Updated: Aug 13, 2020
Bilevel positive airway pressure (BiPAP) therapy is often used in the treatment of chronic obstructive pulmonary disease (COPD). COPD is an umbrella term for lung and respiratory diseases that make breathing difficult. Initially, the therapy was only available as an in-patient treatment within hospitals. Now, it can be done at home. Modern BiPAP machines are tabletop devices fitted with tubing and a mask. You simply put the mask over your nose and/or mouth to receive two levels of pressurized air. One pressure level is delivered when you inhale, and a lower pressure is delivered when you exhale. BiPAP machines often feature a “smart” breath timer that adapts to your respiratory patterns. It automatically resets the level of pressurized air when needed to help keep your breathing level on target. This therapy is a type of noninvasive ventilation (NIV). That’s because BiPAP therapy doesn’t require a surgical procedure, such as intubation or tracheotomy. Keep reading to learn how this therapy helps manage COPD and how it compares to other treatment options.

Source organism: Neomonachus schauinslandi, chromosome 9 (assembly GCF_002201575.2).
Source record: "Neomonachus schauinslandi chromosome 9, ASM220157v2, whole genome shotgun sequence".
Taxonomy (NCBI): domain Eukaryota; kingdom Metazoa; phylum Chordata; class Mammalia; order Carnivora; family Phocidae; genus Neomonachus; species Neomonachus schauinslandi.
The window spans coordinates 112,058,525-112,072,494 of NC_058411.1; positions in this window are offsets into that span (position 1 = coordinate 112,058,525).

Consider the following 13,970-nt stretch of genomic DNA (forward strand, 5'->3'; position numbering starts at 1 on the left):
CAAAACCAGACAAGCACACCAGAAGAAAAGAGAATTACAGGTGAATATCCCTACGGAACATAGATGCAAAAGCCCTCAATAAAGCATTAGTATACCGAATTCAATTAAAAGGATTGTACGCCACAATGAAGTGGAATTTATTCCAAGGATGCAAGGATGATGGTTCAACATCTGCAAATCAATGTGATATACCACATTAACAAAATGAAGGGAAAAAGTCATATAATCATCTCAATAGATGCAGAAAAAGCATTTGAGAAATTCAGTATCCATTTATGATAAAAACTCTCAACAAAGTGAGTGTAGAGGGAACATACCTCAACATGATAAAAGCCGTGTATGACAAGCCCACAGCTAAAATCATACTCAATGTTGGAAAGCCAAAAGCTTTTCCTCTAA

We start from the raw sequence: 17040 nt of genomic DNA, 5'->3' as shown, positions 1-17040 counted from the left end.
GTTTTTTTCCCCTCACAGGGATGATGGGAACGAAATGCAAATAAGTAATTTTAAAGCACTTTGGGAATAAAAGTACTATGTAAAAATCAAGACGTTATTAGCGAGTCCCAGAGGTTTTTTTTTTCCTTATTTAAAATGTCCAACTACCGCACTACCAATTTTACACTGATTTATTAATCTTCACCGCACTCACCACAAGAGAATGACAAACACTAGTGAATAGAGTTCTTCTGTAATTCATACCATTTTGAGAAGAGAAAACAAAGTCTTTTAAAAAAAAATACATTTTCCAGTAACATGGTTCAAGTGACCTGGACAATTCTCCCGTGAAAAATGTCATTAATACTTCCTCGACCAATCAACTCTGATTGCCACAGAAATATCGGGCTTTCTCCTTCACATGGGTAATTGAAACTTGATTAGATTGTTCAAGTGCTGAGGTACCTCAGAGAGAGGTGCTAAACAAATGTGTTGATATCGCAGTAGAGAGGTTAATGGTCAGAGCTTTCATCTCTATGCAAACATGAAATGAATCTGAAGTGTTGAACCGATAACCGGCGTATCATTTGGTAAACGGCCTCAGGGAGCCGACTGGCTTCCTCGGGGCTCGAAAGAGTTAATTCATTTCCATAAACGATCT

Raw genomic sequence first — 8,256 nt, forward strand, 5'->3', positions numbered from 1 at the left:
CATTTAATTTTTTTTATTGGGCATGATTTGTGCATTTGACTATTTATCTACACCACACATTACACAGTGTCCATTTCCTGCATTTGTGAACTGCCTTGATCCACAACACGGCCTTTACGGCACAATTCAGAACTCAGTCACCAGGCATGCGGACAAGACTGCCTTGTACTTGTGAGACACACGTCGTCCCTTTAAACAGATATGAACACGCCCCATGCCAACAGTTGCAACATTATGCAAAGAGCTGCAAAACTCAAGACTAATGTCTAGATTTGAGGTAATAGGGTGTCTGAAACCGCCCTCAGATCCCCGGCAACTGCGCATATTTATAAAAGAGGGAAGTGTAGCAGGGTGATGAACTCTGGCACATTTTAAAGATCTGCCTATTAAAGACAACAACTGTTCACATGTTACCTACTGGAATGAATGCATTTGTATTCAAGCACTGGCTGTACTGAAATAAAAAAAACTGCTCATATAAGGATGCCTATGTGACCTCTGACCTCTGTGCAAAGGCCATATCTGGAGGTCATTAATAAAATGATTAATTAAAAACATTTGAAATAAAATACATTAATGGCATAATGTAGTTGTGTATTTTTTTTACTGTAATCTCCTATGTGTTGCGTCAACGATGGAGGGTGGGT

If you have COPD, your breathing is likely labored. Shortness of breath and wheezing are common symptoms of COPD, and these symptoms can worsen as the condition progresses. BiPAP therapy targets these dysfunctional breathing patterns. By having a custom air pressure for when you inhale and a second custom air pressure when you exhale, the machine is able to provide relief to your overworked lungs and chest wall muscles. This therapy was originally used to treat sleep apnea, and for good reason. When you’re sleeping, your body relies on your central nervous system to lead the breathing process. If you’re resting in a reclined position, you experience more resistance when breathing. Depending on your individual needs, BiPAP therapy can take place when you’re awake or asleep. Daytime use can limit social interactions, among other things, but may be necessary in certain situations. Typically, you’ll use a BiPAP machine at night to help keep your airways open while you’re sleeping. This aids the exchange of oxygen with carbon dioxide, making it easier for you to breathe. For people with COPD, this means less labored breathing during the night. The pressure in your airway encourages a steady flow of oxygen. This allows your lungs to more efficiently transport oxygen to your body and remove excess carbon dioxide.